“These will not be 10 individual studies,” says Kundrot. “The real power comes in combining them to form an integrated picture of all levels from biomolecular to psychological. We’ll be studying the entire astronaut.”
“This is a once-in-a-space-program opportunity,” admits John Charles, Ph.D., chief of the HRP’s International Science Office. “The mission of the HRP is to reduce the risk to astronauts during long-duration space flight. In typical investigations, we usually have a specific outcome in mind and are goal-oriented. In this case, the slate is essentially blank.”
“The genetic revolution has reached space science and the space age,” asserts Charles. “This is an opportunity to explore and see what’s out there. We are prepared for any kind of suggestions that the scientific community presents that are peer-reviewed.”
A multitude of human research investigations currently are underway and are scheduled for upcoming expeditions aboard the space station by NASA and its international partners. The opportunity to compare the effects of spaceflight accumulated over one year and observe changes in the genetic makeup between twin brothers is new. These investigations could have lasting implications for protecting astronauts on deep space exploration missions, including travel to asteroids and Mars.
Physical performance will be monitored through exercise examinations. Microbial changes in the crew will be monitored, as well as the human factors associated with how the crew interacts aboard the station. Each of these key elements carries a potential benefit for populations here on Earth, from functional improvements for patients recovering from a long period of bed rest to improving the monitoring of immune functions of people on Earth with altered immunity.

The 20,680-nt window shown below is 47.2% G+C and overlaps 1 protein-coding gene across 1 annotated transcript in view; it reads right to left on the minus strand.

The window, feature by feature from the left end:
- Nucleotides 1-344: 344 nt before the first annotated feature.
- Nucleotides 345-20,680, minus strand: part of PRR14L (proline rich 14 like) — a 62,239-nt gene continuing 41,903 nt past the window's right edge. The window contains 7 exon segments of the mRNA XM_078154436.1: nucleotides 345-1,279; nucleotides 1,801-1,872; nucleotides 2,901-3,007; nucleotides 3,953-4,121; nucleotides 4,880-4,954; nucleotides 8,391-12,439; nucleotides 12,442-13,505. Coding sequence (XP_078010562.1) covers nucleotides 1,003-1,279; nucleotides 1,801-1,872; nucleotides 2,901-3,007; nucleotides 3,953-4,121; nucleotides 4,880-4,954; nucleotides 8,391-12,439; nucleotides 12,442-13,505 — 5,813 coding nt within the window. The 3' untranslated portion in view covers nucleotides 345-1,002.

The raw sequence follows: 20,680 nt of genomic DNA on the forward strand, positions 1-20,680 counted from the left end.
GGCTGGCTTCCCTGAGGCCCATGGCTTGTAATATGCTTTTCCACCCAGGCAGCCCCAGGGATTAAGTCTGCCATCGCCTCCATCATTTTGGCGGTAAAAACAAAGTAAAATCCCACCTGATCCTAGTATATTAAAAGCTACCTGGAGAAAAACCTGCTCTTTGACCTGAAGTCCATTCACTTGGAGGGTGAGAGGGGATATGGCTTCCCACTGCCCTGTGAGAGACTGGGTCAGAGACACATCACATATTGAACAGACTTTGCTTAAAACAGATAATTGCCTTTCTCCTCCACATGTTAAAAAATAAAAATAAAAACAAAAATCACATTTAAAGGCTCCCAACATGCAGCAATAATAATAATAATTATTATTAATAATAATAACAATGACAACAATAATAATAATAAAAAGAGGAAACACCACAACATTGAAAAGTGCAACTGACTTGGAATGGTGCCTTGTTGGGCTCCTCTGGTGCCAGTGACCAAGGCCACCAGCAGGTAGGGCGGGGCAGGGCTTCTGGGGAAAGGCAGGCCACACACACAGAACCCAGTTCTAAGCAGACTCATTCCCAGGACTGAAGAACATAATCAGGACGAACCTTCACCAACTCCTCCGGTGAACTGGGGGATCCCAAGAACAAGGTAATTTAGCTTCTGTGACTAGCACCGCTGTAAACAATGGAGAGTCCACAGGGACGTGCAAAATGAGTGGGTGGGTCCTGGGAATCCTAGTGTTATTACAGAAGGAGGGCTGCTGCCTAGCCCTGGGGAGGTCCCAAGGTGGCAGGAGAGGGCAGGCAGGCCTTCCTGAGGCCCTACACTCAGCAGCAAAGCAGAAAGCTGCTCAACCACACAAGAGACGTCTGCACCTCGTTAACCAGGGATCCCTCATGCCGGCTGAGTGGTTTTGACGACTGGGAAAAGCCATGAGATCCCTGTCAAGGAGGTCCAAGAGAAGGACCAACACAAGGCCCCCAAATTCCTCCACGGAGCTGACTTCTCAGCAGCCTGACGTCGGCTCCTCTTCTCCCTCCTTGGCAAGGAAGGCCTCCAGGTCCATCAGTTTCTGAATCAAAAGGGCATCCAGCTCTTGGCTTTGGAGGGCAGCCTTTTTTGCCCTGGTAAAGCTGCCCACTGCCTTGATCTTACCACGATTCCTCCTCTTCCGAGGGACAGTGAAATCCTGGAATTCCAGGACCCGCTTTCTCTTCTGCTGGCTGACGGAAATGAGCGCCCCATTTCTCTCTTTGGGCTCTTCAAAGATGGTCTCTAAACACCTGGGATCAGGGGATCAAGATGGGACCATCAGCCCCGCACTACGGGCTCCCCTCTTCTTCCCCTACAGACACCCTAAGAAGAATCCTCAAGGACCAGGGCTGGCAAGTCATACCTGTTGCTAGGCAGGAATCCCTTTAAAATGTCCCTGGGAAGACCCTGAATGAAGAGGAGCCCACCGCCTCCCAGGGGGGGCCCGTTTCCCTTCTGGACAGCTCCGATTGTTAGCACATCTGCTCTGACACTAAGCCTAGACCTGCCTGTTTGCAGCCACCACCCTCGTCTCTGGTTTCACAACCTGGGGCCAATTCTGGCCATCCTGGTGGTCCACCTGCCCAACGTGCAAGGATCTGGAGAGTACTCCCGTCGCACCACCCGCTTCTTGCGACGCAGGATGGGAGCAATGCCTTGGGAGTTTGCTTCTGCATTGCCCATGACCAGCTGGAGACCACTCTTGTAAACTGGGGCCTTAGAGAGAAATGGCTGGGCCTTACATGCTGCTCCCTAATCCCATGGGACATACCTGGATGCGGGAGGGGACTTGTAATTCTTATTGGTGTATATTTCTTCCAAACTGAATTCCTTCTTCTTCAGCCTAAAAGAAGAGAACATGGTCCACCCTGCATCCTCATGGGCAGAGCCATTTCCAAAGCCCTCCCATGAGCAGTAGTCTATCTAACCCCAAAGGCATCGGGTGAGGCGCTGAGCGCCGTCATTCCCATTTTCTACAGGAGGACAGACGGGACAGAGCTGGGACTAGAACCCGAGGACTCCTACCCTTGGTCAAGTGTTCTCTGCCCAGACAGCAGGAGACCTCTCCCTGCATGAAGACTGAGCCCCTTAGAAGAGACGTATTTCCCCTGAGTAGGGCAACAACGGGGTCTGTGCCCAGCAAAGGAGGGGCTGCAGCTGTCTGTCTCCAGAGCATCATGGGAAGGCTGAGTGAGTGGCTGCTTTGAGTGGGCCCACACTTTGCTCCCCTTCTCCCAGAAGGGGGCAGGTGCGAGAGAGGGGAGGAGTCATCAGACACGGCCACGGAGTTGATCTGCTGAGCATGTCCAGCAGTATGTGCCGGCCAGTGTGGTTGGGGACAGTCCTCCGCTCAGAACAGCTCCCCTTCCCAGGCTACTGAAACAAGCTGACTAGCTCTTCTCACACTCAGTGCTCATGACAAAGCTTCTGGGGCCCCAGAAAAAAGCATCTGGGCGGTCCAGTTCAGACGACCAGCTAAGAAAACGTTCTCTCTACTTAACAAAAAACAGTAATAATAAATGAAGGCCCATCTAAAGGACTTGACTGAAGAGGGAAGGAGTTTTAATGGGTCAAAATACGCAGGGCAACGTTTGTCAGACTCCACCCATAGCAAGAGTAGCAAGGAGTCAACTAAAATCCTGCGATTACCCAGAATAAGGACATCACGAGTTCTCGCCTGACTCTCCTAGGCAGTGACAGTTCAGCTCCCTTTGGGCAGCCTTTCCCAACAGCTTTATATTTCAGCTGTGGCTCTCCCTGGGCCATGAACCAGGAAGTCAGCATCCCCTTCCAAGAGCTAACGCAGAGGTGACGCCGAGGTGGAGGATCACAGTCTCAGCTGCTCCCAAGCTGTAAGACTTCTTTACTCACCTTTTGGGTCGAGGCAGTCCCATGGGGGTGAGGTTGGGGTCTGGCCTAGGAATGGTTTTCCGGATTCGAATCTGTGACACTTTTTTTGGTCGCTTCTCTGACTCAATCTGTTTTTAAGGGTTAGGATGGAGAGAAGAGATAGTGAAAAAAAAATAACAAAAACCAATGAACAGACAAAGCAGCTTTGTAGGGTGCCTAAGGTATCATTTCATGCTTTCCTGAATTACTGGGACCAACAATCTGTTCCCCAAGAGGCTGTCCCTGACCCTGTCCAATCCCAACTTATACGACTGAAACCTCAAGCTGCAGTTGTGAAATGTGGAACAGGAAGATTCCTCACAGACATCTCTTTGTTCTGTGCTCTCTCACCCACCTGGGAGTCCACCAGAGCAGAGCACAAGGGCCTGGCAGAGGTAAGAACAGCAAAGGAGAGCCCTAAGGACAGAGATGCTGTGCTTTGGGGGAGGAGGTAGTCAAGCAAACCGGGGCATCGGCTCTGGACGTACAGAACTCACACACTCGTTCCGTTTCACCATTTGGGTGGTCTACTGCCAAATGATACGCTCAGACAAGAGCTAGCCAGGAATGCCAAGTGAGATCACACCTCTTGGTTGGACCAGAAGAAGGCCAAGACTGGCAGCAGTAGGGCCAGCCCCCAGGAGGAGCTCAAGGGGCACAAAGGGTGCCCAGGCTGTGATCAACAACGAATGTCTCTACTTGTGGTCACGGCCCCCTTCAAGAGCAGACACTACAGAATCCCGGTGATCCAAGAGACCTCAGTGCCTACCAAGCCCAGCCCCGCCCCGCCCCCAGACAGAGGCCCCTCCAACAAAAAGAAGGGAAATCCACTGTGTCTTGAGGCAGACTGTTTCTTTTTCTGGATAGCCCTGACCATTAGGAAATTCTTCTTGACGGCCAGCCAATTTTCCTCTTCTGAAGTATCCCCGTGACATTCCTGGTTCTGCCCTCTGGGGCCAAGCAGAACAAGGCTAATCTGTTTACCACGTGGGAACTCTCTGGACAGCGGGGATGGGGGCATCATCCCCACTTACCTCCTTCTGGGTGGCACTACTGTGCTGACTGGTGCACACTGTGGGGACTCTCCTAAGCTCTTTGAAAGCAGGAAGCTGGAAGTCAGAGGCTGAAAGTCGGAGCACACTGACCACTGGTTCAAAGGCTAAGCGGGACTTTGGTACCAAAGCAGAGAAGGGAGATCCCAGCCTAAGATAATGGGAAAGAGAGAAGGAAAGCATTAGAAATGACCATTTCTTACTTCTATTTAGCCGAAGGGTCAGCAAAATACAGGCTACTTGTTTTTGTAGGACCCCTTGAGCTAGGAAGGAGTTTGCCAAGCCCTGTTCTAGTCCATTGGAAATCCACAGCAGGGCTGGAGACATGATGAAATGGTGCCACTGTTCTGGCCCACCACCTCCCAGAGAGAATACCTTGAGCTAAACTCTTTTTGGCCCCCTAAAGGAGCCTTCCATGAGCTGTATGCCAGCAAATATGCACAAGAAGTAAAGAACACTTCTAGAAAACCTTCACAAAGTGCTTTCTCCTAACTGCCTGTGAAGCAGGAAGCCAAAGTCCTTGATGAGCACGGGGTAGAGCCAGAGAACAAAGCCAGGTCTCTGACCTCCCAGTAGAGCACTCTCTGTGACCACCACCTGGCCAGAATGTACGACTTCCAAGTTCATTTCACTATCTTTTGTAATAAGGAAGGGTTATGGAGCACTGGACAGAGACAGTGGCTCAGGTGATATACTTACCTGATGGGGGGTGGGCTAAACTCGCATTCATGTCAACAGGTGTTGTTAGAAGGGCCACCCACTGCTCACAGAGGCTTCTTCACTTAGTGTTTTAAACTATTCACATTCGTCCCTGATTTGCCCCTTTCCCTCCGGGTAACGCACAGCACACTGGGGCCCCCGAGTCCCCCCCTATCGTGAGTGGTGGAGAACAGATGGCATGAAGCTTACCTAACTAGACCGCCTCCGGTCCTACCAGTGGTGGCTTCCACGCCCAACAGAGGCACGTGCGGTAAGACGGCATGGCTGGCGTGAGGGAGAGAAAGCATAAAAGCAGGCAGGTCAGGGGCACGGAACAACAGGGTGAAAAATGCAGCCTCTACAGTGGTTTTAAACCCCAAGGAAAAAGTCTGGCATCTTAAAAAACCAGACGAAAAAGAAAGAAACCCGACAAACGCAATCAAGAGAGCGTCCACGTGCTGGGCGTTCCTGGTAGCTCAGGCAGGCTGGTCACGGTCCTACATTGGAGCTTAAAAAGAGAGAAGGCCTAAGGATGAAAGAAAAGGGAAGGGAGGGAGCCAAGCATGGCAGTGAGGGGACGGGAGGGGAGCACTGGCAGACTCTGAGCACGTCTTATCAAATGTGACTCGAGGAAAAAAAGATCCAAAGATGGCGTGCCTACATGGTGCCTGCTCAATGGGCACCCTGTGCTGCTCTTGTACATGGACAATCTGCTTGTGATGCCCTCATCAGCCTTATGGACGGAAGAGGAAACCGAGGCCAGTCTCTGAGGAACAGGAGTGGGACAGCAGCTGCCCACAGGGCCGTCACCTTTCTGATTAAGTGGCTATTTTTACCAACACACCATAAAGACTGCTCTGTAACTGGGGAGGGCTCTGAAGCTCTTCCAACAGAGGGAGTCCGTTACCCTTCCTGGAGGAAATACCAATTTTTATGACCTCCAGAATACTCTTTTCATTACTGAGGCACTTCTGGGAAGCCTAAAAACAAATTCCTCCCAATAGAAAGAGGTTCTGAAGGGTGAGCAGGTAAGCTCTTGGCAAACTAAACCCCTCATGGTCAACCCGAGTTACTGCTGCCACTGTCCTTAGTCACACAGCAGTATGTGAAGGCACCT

Data from Kelly and Kornienko’s 342-day expedition will be used to determine whether there are ways to further reduce the risks on future long-duration missions necessary for deep space missions.
In tandem with the one-year mission, Kelly’s identical twin brother, former NASA astronaut Mark Kelly, will participate in a number of comparative genetic studies, including the collection of blood samples as well as psychological and physical tests. This research will compare data from the genetically identical Kelly brothers to identify any subtle changes caused by spaceflight.
Expedition 43 will perform scientific research in several other fields, such as astrophysics and biotechnology. Among the planned experiments are a study of meteors entering Earth’s atmosphere and testing of a new synthetic material that can expand and contract like human muscle tissue. The crew members also are scheduled to greet a host of cargo spacecraft during their mission, including the sixth SpaceX commercial resupply flight and a Russian Progress resupply mission. Each flight will carry several tons of food, fuel, supplies and research. No spacewalks are planned during Expedition 43.